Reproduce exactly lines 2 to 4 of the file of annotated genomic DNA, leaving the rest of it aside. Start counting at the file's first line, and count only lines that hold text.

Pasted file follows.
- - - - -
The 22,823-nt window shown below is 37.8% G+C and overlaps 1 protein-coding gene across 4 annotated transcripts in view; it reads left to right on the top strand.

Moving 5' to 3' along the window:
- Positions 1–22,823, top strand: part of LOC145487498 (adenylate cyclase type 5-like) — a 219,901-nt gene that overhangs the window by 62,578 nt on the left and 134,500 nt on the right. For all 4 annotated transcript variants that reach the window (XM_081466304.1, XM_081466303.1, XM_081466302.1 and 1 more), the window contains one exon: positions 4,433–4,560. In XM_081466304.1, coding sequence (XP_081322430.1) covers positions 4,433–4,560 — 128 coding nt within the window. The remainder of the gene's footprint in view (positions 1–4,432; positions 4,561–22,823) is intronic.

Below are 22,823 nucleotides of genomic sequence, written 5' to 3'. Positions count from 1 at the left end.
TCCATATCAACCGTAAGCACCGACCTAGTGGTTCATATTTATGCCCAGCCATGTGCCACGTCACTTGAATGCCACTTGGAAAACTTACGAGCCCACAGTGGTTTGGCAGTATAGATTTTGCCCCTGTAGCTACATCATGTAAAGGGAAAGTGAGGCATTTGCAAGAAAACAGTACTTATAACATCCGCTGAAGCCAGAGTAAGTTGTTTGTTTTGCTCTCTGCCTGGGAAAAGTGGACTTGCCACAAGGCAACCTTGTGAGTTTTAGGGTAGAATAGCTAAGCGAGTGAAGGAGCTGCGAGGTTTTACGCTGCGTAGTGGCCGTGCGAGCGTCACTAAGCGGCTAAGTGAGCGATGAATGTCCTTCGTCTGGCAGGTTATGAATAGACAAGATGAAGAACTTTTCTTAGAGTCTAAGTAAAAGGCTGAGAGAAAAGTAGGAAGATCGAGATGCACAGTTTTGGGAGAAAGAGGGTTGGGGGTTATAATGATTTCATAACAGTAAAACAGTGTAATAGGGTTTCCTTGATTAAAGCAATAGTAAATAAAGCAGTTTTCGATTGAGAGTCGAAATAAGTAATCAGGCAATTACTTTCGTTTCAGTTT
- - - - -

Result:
Moving 5' to 3' along the window:
- Positions 1–22,823, top strand: part of LOC145487498 (adenylate cyclase type 5-like) — a 219,901-nt gene that overhangs the window by 62,578 nt on the left and 134,500 nt on the right. For all 4 annotated transcript variants that reach the window (XM_081466304.1, XM_081466303.1, XM_081466302.1 and 1 more), the window contains one exon: positions 4,433–4,560. In XM_081466304.1, coding sequence (XP_081322430.1) covers positions 4,433–4,560 — 128 coding nt within the window. The remainder of the gene's footprint in view (positions 1–4,432; positions 4,561–22,823) is intronic.

Below are 22,823 nucleotides of genomic sequence, written 5' to 3'. Positions count from 1 at the left end.